Study: Seniors Not Using Generic Drugs
September 25, 2008, 5:10 PM
According to figures released Thursday, seniors are more likely to ask their pharmacist for generic medications
when they are paying, but chose more expensive originals when the government is picking up the cost.
Generic drugs are medically indistinguishable from non-generic brands, and can cost up to 80% less. They account for two-thirds of all prescriptions dispensed in the U-S.
Yet, the new study, published by Medco Health Solutions Inc., suggests some patients are still more comfortable taking medicines from the original manufacturer. Researchers say the belief that brand-name drugs work better than generics may be to blame. They also say that research shows doctors often don't talk about the potential cost savings of generic drugs.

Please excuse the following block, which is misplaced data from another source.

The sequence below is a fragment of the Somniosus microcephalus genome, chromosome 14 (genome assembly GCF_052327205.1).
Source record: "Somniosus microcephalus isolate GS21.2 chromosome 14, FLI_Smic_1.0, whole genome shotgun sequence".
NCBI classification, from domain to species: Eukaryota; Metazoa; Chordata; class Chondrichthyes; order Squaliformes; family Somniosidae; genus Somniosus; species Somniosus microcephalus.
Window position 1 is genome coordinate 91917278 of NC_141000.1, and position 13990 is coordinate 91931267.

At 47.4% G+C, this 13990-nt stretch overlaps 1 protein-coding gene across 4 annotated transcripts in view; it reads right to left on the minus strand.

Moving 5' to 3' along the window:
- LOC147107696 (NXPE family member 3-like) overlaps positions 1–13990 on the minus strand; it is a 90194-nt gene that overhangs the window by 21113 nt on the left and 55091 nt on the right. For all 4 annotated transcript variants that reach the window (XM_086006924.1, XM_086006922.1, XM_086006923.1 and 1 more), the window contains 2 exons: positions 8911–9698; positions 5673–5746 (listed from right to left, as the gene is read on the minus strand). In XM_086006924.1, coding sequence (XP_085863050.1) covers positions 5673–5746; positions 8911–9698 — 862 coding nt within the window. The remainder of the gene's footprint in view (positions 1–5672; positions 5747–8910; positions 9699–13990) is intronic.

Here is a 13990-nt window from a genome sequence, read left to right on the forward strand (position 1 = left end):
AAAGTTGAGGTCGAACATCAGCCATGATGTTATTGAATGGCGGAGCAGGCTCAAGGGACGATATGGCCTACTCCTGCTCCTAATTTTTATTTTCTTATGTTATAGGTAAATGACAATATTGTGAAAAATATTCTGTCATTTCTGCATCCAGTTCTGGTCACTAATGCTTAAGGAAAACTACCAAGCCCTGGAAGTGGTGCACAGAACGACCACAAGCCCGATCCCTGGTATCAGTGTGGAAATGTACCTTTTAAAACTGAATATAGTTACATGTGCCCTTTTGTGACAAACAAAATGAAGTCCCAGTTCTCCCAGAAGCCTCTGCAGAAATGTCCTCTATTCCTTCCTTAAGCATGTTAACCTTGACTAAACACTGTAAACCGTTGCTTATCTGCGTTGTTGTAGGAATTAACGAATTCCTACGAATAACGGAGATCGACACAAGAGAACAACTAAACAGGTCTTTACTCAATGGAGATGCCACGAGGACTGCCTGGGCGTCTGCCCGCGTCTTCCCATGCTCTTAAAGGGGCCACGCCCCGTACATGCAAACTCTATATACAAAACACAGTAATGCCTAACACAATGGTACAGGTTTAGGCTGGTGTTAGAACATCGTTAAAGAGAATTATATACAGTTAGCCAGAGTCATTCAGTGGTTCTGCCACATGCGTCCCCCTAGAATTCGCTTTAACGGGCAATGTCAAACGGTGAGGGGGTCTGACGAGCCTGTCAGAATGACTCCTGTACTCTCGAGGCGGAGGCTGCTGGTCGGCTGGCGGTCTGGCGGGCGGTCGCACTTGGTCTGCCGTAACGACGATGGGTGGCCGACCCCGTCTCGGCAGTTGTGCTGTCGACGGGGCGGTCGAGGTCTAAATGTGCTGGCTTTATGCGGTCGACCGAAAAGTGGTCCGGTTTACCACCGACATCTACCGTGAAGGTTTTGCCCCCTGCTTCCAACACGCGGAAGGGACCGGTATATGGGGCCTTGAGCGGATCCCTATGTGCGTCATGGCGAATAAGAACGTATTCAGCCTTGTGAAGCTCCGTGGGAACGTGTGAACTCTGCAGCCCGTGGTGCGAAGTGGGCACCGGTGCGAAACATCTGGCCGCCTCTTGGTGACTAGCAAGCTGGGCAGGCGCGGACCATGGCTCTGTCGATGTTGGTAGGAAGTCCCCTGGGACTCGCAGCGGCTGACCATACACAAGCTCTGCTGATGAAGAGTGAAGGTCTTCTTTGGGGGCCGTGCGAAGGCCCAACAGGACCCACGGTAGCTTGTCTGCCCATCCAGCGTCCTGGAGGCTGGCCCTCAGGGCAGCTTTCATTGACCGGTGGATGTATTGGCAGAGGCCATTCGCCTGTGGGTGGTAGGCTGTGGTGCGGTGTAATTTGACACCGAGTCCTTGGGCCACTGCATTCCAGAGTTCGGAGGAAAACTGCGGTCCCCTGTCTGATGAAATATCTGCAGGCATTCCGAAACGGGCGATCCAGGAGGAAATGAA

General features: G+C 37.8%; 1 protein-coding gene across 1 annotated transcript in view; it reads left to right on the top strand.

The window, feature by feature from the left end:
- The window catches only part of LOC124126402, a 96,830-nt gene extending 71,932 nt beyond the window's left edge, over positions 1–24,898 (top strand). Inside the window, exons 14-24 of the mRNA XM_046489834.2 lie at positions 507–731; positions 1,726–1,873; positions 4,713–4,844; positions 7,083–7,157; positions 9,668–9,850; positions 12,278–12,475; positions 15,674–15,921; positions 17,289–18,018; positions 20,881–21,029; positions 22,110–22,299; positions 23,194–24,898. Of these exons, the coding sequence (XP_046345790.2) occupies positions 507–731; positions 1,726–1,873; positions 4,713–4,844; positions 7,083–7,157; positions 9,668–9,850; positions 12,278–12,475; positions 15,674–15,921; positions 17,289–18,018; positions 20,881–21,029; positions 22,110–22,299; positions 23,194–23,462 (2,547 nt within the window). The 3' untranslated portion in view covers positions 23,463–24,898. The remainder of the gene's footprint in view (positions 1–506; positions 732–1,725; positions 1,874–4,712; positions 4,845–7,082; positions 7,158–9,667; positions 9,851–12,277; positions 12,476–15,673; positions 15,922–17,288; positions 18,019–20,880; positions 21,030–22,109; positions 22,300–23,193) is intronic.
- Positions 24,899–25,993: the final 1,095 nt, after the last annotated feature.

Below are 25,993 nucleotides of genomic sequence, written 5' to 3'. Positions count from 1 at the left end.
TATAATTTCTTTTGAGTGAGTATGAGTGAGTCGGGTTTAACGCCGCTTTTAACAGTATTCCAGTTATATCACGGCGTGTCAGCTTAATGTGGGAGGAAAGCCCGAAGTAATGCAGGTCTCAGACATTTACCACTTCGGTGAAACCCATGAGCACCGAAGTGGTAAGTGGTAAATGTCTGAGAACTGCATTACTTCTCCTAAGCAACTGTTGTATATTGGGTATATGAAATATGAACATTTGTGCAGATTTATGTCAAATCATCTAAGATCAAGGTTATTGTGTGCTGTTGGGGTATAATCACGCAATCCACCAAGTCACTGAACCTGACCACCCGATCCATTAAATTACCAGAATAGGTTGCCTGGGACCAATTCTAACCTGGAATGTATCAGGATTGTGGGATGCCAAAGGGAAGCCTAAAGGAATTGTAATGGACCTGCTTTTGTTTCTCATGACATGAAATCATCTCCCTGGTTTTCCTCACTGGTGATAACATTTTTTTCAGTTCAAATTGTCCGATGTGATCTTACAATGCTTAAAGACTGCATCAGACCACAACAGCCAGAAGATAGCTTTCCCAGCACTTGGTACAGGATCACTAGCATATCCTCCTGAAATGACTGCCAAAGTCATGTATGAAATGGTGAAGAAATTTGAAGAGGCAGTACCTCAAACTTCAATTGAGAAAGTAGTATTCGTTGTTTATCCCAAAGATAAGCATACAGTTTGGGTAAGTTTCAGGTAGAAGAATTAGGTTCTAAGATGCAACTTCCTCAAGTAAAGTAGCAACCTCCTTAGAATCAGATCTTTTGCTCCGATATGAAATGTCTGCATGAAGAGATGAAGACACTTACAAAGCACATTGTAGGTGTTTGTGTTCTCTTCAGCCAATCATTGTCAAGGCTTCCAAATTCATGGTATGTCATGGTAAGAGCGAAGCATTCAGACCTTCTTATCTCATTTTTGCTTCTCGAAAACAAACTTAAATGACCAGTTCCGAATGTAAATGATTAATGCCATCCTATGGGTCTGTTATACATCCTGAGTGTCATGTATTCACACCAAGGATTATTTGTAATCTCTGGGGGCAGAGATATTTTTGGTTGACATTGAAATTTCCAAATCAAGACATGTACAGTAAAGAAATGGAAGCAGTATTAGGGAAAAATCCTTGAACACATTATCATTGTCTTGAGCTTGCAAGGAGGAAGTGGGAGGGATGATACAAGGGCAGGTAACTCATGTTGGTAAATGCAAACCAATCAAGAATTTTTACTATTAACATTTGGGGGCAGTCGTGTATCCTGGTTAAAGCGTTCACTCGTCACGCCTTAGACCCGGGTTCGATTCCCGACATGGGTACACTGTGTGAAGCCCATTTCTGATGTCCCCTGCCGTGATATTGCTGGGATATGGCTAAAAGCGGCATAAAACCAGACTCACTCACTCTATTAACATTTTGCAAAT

It's estimated the average out-of-pocket expense for seniors in Medicare taking generic drugs will be $5.32 this year. That's nearly six times less than the nearly $30 seniors taking brand name drugs will spend.
And despite the potential cost savings, the study found that nearly two-thirds of prescriptions initially filled by patients in Medicare were for brand named medications.
Overall, the federal government and beneficiaries through their monthly premiums will spend about 47 billion dollars on the Medicare drug benefit this year. The study's publisher is a drug benefit manager that handles prescriptions for about 20 percent of Americans.
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